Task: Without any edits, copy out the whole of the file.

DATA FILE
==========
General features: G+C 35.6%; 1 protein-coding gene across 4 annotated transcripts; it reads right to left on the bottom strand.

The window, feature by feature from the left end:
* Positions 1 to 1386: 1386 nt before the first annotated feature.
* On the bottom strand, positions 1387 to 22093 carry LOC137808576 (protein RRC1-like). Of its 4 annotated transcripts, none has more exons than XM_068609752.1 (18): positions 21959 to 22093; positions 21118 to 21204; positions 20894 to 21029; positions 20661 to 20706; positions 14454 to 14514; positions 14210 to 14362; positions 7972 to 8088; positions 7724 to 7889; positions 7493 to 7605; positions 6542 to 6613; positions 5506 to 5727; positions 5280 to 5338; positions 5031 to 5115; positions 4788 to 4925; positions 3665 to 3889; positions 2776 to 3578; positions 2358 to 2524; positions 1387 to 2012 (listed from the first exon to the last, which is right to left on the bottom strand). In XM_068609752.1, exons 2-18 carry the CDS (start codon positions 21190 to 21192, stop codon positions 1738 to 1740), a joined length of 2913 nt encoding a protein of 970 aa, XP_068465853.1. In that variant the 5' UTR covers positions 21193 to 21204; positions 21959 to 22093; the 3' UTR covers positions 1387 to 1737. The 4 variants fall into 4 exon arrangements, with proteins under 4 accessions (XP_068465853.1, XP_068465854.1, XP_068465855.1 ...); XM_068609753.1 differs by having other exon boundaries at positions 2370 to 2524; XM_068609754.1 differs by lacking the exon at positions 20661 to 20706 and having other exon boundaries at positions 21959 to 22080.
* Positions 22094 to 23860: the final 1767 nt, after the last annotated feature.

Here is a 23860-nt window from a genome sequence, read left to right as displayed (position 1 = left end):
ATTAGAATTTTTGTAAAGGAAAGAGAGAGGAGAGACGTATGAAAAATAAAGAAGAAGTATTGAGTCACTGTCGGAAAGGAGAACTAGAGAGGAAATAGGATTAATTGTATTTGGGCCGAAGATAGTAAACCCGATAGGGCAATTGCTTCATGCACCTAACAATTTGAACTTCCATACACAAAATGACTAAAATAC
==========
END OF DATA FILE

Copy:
General features: G+C 35.6%; 1 protein-coding gene across 4 annotated transcripts; it reads right to left on the bottom strand.

The window, feature by feature from the left end:
* Positions 1 to 1386: 1386 nt before the first annotated feature.
* On the bottom strand, positions 1387 to 22093 carry LOC137808576 (protein RRC1-like). Of its 4 annotated transcripts, none has more exons than XM_068609752.1 (18): positions 21959 to 22093; positions 21118 to 21204; positions 20894 to 21029; positions 20661 to 20706; positions 14454 to 14514; positions 14210 to 14362; positions 7972 to 8088; positions 7724 to 7889; positions 7493 to 7605; positions 6542 to 6613; positions 5506 to 5727; positions 5280 to 5338; positions 5031 to 5115; positions 4788 to 4925; positions 3665 to 3889; positions 2776 to 3578; positions 2358 to 2524; positions 1387 to 2012 (listed from the first exon to the last, which is right to left on the bottom strand). In XM_068609752.1, exons 2-18 carry the CDS (start codon positions 21190 to 21192, stop codon positions 1738 to 1740), a joined length of 2913 nt encoding a protein of 970 aa, XP_068465853.1. In that variant the 5' UTR covers positions 21193 to 21204; positions 21959 to 22093; the 3' UTR covers positions 1387 to 1737. The 4 variants fall into 4 exon arrangements, with proteins under 4 accessions (XP_068465853.1, XP_068465854.1, XP_068465855.1 ...); XM_068609753.1 differs by having other exon boundaries at positions 2370 to 2524; XM_068609754.1 differs by lacking the exon at positions 20661 to 20706 and having other exon boundaries at positions 21959 to 22080.
* Positions 22094 to 23860: the final 1767 nt, after the last annotated feature.

Here is a 23860-nt window from a genome sequence, read left to right as displayed (position 1 = left end):
ATTAGAATTTTTGTAAAGGAAAGAGAGAGGAGAGACGTATGAAAAATAAAGAAGAAGTATTGAGTCACTGTCGGAAAGGAGAACTAGAGAGGAAATAGGATTAATTGTATTTGGGCCGAAGATAGTAAACCCGATAGGGCAATTGCTTCATGCACCTAACAATTTGAACTTCCATACACAAAATGACTAAAATAC